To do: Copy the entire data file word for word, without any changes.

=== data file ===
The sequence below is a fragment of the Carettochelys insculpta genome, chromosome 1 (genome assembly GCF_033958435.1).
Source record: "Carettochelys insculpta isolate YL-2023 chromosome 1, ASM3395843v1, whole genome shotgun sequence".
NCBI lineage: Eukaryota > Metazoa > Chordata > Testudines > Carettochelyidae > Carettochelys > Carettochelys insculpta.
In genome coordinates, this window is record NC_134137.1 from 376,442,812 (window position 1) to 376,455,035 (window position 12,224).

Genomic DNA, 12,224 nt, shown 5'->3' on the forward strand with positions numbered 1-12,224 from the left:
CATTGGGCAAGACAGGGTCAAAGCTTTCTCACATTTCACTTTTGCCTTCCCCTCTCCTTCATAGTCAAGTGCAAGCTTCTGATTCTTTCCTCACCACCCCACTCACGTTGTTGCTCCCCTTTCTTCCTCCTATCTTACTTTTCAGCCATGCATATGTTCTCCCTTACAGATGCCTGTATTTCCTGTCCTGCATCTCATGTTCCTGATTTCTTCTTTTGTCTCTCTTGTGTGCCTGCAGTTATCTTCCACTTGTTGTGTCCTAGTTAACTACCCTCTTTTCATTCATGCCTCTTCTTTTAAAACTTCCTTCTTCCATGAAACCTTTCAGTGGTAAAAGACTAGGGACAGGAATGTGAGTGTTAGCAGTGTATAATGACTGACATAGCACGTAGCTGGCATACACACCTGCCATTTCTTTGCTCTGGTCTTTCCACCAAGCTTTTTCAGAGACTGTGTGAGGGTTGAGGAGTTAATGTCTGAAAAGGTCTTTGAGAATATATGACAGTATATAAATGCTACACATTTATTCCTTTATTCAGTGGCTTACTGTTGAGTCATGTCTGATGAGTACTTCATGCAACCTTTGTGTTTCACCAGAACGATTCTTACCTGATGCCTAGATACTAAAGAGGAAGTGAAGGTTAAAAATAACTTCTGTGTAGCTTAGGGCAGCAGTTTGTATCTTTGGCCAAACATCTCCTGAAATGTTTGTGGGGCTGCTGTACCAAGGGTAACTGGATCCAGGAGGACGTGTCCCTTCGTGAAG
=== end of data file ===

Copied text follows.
The sequence below is a fragment of the Carettochelys insculpta genome, chromosome 1 (genome assembly GCF_033958435.1).
Source record: "Carettochelys insculpta isolate YL-2023 chromosome 1, ASM3395843v1, whole genome shotgun sequence".
NCBI lineage: Eukaryota > Metazoa > Chordata > Testudines > Carettochelyidae > Carettochelys > Carettochelys insculpta.
In genome coordinates, this window is record NC_134137.1 from 376,442,812 (window position 1) to 376,455,035 (window position 12,224).

Genomic DNA, 12,224 nt, shown 5'->3' on the forward strand with positions numbered 1-12,224 from the left:
CATTGGGCAAGACAGGGTCAAAGCTTTCTCACATTTCACTTTTGCCTTCCCCTCTCCTTCATAGTCAAGTGCAAGCTTCTGATTCTTTCCTCACCACCCCACTCACGTTGTTGCTCCCCTTTCTTCCTCCTATCTTACTTTTCAGCCATGCATATGTTCTCCCTTACAGATGCCTGTATTTCCTGTCCTGCATCTCATGTTCCTGATTTCTTCTTTTGTCTCTCTTGTGTGCCTGCAGTTATCTTCCACTTGTTGTGTCCTAGTTAACTACCCTCTTTTCATTCATGCCTCTTCTTTTAAAACTTCCTTCTTCCATGAAACCTTTCAGTGGTAAAAGACTAGGGACAGGAATGTGAGTGTTAGCAGTGTATAATGACTGACATAGCACGTAGCTGGCATACACACCTGCCATTTCTTTGCTCTGGTCTTTCCACCAAGCTTTTTCAGAGACTGTGTGAGGGTTGAGGAGTTAATGTCTGAAAAGGTCTTTGAGAATATATGACAGTATATAAATGCTACACATTTATTCCTTTATTCAGTGGCTTACTGTTGAGTCATGTCTGATGAGTACTTCATGCAACCTTTGTGTTTCACCAGAACGATTCTTACCTGATGCCTAGATACTAAAGAGGAAGTGAAGGTTAAAAATAACTTCTGTGTAGCTTAGGGCAGCAGTTTGTATCTTTGGCCAAACATCTCCTGAAATGTTTGTGGGGCTGCTGTACCAAGGGTAACTGGATCCAGGAGGACGTGTCCCTTCGTGAAG